B.1.617: The coronavirus ‘delta variant’ that could spark a fourth wave

TORONTO — The latest coronavirus variant of concern, which experts say appears to be more transmissible and cause more severe symptoms than other variants, could become the dominant strain of the virus in Ontario within weeks, one region’s top public health official warned Wednesday.

The variant is one of two in the B.1.617 family, which has largely been responsible for the devastating COVID-19 situation in India in recent months.

B.1.617.2, known as the “delta variant” in the World Health Organization’s new naming system, was declared the fourth variant of global concern on May 10. Last week, the organization reported that it has been detected in 60 territories around the world.

That includes Canada, where cases of B.1.617 have been reported in every province except Nova Scotia. In Nunavut, the variant is believed to be behind a COVID-19 outbreak at the Mary River Mine on Baffin Island.

Health officials in Ontario said Monday that there have been 120 positive COVID-19 tests among the 1,000 workers at the remote mine site, and that positive-testing workers had later returned to virtually every corner of Ontario.

Dr. Peter Juni, the scientific director of the Ontario government’s Science Advisory Table, told CTV News Channel on Wednesday that the B.1.617 variants are “probably about 50 per cent more transmissible than” B.1.1.7, the variant identified in the United Kingdom that sparked Canada’s third wave – which itself is significantly more infectious than the strain of SARS-CoV-2 that was originally predominant.

“The virus is definitely upping its game,” he said.

Dr. Lawrence Loh, the medical officer of health for Peel Region in suburban Toronto, said Wednesday at a press conference that B.1.617 cases are “quickly replacing” B.1.117 as the most prevalent form of the virus locally.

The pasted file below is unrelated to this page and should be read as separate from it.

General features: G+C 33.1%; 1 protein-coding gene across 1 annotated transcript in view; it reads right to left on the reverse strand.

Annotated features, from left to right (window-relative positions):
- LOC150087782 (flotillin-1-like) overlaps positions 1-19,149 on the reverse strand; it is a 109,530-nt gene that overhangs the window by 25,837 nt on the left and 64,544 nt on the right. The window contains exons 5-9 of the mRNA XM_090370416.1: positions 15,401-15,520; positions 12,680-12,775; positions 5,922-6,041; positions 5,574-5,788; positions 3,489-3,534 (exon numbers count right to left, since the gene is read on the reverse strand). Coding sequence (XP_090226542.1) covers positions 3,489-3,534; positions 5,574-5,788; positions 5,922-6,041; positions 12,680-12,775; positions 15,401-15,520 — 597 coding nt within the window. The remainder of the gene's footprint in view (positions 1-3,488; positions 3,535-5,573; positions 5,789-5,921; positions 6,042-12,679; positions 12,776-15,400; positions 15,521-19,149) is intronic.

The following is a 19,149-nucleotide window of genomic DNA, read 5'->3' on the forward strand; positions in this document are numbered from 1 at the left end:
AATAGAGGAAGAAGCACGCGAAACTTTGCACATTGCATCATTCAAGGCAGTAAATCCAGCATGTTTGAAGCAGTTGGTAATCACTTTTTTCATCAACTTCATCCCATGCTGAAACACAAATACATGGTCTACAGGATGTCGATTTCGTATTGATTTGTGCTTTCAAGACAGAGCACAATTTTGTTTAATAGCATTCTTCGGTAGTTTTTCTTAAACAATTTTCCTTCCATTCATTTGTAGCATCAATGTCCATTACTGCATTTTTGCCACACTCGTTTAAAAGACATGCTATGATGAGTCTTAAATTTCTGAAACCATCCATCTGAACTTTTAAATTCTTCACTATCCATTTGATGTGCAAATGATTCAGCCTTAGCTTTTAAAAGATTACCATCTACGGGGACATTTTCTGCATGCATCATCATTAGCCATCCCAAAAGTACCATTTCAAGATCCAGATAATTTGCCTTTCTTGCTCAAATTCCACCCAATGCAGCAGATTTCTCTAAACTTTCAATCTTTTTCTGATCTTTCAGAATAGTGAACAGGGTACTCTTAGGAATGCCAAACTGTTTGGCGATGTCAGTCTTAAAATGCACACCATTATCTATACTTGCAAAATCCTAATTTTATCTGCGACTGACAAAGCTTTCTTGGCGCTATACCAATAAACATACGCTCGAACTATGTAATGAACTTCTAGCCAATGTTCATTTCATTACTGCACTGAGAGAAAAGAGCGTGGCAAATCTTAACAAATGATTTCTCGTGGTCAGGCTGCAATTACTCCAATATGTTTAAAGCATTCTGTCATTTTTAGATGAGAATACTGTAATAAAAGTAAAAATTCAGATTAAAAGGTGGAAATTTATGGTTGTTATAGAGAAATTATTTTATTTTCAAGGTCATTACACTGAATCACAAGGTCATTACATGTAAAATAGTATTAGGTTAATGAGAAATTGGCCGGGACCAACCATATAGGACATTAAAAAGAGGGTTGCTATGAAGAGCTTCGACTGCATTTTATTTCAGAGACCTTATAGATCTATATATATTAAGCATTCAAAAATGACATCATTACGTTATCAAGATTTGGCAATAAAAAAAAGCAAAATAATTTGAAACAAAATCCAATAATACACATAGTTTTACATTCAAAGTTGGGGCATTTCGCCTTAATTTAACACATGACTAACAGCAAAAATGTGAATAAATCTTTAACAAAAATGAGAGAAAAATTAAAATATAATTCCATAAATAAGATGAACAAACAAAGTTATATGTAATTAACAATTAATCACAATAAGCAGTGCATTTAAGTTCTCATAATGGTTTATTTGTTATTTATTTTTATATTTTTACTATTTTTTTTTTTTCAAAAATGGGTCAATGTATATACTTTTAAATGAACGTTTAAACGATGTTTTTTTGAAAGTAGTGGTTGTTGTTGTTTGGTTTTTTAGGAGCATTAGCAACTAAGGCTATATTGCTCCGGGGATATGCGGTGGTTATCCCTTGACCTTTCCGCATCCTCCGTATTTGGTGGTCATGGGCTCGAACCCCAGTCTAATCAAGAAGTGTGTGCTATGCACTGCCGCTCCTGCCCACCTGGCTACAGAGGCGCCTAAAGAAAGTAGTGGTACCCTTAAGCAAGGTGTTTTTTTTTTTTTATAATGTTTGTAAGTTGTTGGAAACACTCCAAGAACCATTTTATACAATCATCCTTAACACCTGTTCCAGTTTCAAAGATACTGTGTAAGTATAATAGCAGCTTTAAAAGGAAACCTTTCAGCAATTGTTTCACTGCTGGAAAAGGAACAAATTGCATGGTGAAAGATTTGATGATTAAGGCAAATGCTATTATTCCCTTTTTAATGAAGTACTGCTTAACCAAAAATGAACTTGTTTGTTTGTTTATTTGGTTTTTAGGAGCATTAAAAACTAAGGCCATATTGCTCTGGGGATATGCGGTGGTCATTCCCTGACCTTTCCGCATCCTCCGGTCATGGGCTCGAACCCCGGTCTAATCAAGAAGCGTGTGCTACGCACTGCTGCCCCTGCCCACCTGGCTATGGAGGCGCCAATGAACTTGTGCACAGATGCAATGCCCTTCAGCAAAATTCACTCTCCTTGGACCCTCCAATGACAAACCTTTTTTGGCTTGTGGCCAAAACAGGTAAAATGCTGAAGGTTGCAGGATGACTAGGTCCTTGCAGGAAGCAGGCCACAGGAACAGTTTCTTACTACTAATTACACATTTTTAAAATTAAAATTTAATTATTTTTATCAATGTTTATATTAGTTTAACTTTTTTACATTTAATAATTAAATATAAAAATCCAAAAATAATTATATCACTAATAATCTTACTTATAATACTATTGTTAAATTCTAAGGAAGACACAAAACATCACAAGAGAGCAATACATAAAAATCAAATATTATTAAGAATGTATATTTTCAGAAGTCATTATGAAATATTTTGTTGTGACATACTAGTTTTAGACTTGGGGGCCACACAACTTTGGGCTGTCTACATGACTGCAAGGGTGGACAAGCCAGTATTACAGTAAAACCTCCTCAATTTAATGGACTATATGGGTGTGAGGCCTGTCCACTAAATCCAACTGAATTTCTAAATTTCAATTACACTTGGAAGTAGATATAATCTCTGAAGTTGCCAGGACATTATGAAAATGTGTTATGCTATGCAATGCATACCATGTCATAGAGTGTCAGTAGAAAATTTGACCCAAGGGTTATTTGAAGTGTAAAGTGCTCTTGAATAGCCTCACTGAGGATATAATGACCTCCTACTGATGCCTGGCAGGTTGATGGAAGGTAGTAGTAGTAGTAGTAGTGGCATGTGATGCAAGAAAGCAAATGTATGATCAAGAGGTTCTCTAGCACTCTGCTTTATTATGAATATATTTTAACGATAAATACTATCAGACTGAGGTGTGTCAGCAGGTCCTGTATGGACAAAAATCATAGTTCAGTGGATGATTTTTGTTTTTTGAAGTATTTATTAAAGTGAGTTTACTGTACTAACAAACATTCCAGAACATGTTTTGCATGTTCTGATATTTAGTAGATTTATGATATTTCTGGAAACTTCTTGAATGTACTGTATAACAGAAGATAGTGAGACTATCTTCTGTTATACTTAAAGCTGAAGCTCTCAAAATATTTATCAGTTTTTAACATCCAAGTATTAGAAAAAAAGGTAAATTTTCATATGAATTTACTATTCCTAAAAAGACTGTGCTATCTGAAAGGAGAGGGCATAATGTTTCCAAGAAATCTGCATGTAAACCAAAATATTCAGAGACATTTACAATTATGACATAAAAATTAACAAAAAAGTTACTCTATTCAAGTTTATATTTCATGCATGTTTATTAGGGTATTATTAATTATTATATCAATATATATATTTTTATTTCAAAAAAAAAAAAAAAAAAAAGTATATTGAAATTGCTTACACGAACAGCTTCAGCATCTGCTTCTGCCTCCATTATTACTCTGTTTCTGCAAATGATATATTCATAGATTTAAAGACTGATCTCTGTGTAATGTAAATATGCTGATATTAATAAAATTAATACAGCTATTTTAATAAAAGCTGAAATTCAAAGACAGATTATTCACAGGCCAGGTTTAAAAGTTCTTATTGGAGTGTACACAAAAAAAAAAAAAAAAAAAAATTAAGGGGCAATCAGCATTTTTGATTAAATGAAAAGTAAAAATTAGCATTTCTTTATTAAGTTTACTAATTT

He said there are 97 known cases of B.1.617 in Peel Region, including some that had been acquired through community spread, and that modelling data shows an impending surge.

“The trends being observed are concerning,” he told reporters.

“Preliminary data suggests that … within one month, the delta variant will be the dominant strain in our region, with the rest of Ontario weeks behind.”

VACCINES CAN PREVENT SURGE, EXPERTS SAY

Loh urged provincial officials to ensure a “cautious reopening” of Ontario to prevent a fourth wave of COVID-19 driven by the delta variant.

He said he has asked the province about increasing the vaccine supply to Peel Region in order to stamp out the B.1.617 surge before it spreads far outside the region.

Juni backed this approach, estimating that Peel Region is “about three weeks ahead” of the rest of Ontario in seeing community spread of the delta variant, due in part to it having ‘the most challenging living conditions, working conditions, et cetera” for stopping the virus from spreading.

“If we protect Peel, then the rest of the province will also benefit,” he said.

Loh raised the example of Bolton, which was until very recently the U.K.’s COVID-19 hot spot due to the delta variant. A mass vaccination drive there was able to reduce the city’s infection rate by more than 10 per cent within days.

Experts say vaccines appear to be effective against B.1.617, and will be key to avoiding a fourth wave in Canada.

Dr. Sumon Chakrabarti, an infectious diseases physician at Trillium Health Partners in Mississauga, Ont., said Wednesday that while the fast-spreading variant may lead to “pockets of infection” in areas with low vaccination rates, the overall progress of Canada’s vaccine rollout should be enough to keep a more severe wave of infections at bay.

“I doubt any rise in this variant is going to cause anything like what we saw a few months ago, with the third wave,” he told CTV News Channel.

“We have to have confidence in these vaccines, because they do make a difference.”

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